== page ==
"Japanese people greatly value their exquisite ceramic vases and do not throw them away when they are accidentally broken. Instead, they painstakingly glue together the broken pieces, filling the cracks with gold in a way that actually enhances the damage rather than hiding it. O blessedly happy are our sins by which we have become magnificently beautiful and by which we have been stunningly enhanced by God's golden love!" Edward Hays in The Lenten Pharmacy (Forest of Peace)

Tuesday, February 28, 2006

Saying a little prayer

It was absolutely fierce outside on Sunday. Zipping out from the service after receiving communion, Christopher Powell and I were headed to the local nursing home to bring the Eucharist to them. It was about 20F with a 25mph wind.... nose and knuckles went to glowing very quickly.

There were 18 in the recreation room when we arrived. Most sat in wheelchairs around the double-length rectangular tables. The Lord's Prayer is always in order, as is a hymn or two, the Gospel for the day and a shortened homily. Everyone happily took communion, reminding each other to hold onto the whole wheat wafer long enough to "dip" and we finished by singing "He's Got the Whole World in His Hands". Chris treats these men and women very lovingly, with dignity - just the way I hope someone treats me should that time come.

"You sing good, honey" booms one resident, giving me a smiling seal of approval - high praise, indeed.

We say our goodbyes as one resident after another says thank you and waves; we take our leave back into the bitter elements.

I shuttle Chris back to church, head to deliver communion to a parishoner recovering from her second hip replacement. A retired nurse, being on the receiving end of attention and care does not come easy to her.... and she is learning a different kind of patience.

It was an honor to worship with all of these children of God today: in the church, in the facility, in the home. And I will remember them all again when I say my prayers tonight.........

Many thanks to Carol Reeves of Saint James Episcopal Church in Lancaster, PA who passed on the wonderful photo below!

Prayer Time

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Monday, February 27, 2006

Stress Management

The internet is a strange and mysterious plane of existance.....

How and why I get the kind of mail I do in my "Inbox" is a puzzle that seems far beyond my comprehension.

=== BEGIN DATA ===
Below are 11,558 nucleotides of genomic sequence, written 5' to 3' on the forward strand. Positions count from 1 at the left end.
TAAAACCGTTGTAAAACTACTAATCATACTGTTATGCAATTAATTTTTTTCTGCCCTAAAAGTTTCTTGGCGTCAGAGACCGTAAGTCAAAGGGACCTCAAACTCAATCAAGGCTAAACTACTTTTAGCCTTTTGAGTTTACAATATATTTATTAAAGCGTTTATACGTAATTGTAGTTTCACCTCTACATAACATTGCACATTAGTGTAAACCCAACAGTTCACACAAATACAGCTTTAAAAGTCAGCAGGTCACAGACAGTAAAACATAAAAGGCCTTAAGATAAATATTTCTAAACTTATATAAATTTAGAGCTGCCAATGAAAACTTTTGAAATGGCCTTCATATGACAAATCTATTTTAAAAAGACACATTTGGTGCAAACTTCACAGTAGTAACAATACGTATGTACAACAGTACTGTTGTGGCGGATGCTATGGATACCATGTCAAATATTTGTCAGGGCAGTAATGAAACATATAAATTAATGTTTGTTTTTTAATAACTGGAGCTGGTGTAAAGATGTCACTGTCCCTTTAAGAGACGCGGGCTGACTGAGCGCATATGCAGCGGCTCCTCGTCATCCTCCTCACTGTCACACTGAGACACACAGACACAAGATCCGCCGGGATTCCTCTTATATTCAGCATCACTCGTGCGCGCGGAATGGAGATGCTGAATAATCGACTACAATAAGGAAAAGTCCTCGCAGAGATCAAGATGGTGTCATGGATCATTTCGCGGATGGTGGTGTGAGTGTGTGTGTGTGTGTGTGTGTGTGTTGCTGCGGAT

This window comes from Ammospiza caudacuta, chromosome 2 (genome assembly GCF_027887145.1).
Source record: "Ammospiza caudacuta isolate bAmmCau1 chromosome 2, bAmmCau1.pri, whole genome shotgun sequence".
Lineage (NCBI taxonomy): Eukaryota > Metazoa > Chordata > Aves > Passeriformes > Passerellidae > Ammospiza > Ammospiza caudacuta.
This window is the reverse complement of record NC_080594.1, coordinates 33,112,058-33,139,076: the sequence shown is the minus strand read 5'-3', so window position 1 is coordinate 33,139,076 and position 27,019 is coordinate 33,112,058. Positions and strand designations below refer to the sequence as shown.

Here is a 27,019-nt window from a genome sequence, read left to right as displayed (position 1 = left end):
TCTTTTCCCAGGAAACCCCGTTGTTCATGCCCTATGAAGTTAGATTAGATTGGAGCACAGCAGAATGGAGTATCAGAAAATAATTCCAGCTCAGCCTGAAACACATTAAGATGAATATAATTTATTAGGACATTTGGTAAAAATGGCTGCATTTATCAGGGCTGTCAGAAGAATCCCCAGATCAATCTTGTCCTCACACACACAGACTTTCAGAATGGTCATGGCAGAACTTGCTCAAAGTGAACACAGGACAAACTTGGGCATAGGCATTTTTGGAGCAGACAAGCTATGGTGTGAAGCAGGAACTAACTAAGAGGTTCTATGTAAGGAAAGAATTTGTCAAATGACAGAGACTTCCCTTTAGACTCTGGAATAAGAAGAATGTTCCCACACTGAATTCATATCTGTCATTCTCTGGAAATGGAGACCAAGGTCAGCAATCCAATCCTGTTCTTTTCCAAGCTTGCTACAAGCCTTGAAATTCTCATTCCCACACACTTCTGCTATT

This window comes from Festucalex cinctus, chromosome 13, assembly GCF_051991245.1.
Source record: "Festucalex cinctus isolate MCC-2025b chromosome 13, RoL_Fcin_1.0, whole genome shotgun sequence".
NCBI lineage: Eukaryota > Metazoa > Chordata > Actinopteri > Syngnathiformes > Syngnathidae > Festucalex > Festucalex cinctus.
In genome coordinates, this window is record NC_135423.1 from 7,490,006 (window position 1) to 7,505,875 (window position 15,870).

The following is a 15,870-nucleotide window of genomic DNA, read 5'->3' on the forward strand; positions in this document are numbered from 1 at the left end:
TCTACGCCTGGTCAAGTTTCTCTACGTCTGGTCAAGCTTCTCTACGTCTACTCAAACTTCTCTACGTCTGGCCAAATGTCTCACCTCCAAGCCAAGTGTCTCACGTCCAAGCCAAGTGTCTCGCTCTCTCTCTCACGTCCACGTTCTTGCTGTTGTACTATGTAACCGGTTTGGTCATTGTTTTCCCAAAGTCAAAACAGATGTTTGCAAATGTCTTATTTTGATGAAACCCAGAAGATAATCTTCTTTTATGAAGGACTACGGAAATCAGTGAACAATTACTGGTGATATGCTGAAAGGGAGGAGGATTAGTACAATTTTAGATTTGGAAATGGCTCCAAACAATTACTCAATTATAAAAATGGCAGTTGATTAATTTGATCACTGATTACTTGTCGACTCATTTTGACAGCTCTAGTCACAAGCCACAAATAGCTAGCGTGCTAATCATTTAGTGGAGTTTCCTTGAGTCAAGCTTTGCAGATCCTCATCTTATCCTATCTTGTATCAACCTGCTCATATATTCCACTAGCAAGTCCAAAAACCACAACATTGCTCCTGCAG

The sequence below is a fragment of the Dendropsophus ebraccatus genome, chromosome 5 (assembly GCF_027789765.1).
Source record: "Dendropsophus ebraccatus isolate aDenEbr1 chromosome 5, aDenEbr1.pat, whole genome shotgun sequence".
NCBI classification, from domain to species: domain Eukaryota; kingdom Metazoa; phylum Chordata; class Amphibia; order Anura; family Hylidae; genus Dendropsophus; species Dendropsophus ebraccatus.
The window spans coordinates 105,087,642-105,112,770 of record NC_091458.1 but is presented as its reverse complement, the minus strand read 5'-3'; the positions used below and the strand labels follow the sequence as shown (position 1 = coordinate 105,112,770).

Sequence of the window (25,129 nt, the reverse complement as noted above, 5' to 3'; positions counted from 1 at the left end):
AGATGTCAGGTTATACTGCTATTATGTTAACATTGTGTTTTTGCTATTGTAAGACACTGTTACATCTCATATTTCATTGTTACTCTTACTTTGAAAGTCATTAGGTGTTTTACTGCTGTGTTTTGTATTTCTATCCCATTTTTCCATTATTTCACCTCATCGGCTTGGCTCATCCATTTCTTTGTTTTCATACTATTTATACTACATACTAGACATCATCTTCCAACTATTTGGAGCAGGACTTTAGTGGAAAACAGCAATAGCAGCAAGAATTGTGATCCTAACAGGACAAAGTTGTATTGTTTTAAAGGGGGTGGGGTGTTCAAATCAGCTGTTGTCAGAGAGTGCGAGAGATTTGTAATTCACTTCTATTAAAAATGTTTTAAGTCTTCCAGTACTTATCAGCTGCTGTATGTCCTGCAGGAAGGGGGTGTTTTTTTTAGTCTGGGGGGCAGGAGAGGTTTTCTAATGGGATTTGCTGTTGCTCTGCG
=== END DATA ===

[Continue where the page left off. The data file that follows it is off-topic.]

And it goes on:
I will never know why a host of companies believe I must be bombarded with:
...... promises of Viagra at the lowest possible price......
..... or why Doctor Wannabucka from a here-to-fore nonexistant country on the African continent wants me to get a share of an inheritence which is being held in a Swiss bank account just for helping him out.....
..... or that I applied for a 5th mortgage with AAAAAA E-Z Mortgage company because of their "Low.....Low....Low" rates.

Perhaps, like me, you are also eyeball-deep in what used to be called (in snail mail terms) a CHAIN LETTER. Send this letter to 35 of your most cherished friends within 10 minutes and you will be blessed... or cursed.... or come into a fortune.

The harassment of it all. And it adds to the every-day base line level of stress.

Here is something I found - after sifting through the inbox - which is makes sense to read. I hope you enjoy it too.

A lecturer, when explaining stress management to an audience, raised a glass of water and asked,
"How heavy is this glass of water?"
Answers called out ranged from 20g to 500g.
The lecturer replied, "The absolute weight doesn't matter. It depends on how long you try to hold it. If I hold it for a minute, that's not a problem. If I hold it for an hour, I'll have an ache in my right arm. If I hold it for a day, you'll have to call an ambulance. In each case, it's the same weight, but the longer I hold it, the heavier it becomes."
He continued, "And that's the way it is with stress management. If we carry our burdens all the time, sooner or later, as the burden becomes increasingly heavy, we won't be able to carry on.
As with the glass of water, you have to put it down for a while and rest before holding it again. When we're refreshed, we can carry on with the burden."

So, before you return home or to your friends or to your family tonight, put the burden of work - or anxiety - down. Don't pass it on to someone else; don't carry it home. You can pick it up tomorrow if you need to."

Well, that's about where the mail stopped. As Christians, we have another outlet. We can cast our care, our burden, our anxiety and fears on Jesus.... "Come to Me, all who are weary and heavy-laden, and I will refresh you". Now, that message is something worth passing on!

Sunday, February 26, 2006

Church dog stories- Contributions by two "Farmers"

Barbara passed along the following two notes for me (as resident dog maven) to share with all you church-going dog lovers out there.....

From Lib Shipley:

(Barbara,) Katharine Armentraut, deacon at St. Bartholomew's in Baltimore, told me to read Marley and Me (says it is a hilarious book about a blonde lab). The Armentrauts have a black lab I think, and our rector, Flo Ledyard, has a black and a blonde lab who come to work with her. She says she is a working mom.

Lib Shipley

.... and from Wendy Rambo Shuford of Baltimore, MD:

(Barbara, In response to you asking if we had a good dog story, here is a lovely memory).
I grew up in a modern house in the country in Pa. We had a large enclosed dog kennel with dog house at the bottom of the hill, where Solo our lovely German Shepherd went at night. He was born when I was about 8-9 one to litter, hence the name. It was a very dark walk and one night at age 17 when it was my turn to take him down to the kennel, I felt afraid. I was not raised in a Church going or religious family so it came as I surprise as I walked down that hill in the dark, to experience Jesus at my shoulder. It seemed very real. Solo was a warm friendly dog and as he got older would run away to places where there were more children. Some years later when my Dad and stepmother wanted to put him down I insisted on being the one to take him. I thought it was the right thing and felt quite brave til I handed over the leash and cried all the way down the long lane. Thank you for helping to bring up this lovely memory.


Now, if any more of you have wonderful dog (or bird or hamster......etc) stories to share, don't hesitate to send them to me at "Let everything that hath breath, Praise the Lord!"